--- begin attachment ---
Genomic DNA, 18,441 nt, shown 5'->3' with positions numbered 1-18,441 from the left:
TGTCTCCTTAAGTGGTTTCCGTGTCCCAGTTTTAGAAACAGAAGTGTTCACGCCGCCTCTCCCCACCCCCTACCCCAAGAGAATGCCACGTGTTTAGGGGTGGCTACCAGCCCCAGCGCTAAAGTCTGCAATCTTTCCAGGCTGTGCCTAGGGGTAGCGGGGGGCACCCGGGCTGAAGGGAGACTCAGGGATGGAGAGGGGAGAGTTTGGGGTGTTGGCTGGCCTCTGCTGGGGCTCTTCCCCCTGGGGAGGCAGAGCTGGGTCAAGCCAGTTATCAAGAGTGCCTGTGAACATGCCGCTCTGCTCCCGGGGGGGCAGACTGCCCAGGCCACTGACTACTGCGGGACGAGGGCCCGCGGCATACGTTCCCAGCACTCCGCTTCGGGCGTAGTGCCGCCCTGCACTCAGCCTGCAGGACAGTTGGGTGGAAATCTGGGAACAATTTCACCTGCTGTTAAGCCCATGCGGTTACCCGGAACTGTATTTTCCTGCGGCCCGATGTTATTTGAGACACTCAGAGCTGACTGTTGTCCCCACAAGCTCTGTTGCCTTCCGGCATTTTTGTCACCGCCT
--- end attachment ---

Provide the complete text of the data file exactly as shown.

Genomic DNA, 18,441 nt, shown 5'->3' with positions numbered 1-18,441 from the left:
TGTCTCCTTAAGTGGTTTCCGTGTCCCAGTTTTAGAAACAGAAGTGTTCACGCCGCCTCTCCCCACCCCCTACCCCAAGAGAATGCCACGTGTTTAGGGGTGGCTACCAGCCCCAGCGCTAAAGTCTGCAATCTTTCCAGGCTGTGCCTAGGGGTAGCGGGGGGCACCCGGGCTGAAGGGAGACTCAGGGATGGAGAGGGGAGAGTTTGGGGTGTTGGCTGGCCTCTGCTGGGGCTCTTCCCCCTGGGGAGGCAGAGCTGGGTCAAGCCAGTTATCAAGAGTGCCTGTGAACATGCCGCTCTGCTCCCGGGGGGGCAGACTGCCCAGGCCACTGACTACTGCGGGACGAGGGCCCGCGGCATACGTTCCCAGCACTCCGCTTCGGGCGTAGTGCCGCCCTGCACTCAGCCTGCAGGACAGTTGGGTGGAAATCTGGGAACAATTTCACCTGCTGTTAAGCCCATGCGGTTACCCGGAACTGTATTTTCCTGCGGCCCGATGTTATTTGAGACACTCAGAGCTGACTGTTGTCCCCACAAGCTCTGTTGCCTTCCGGCATTTTTGTCACCGCCT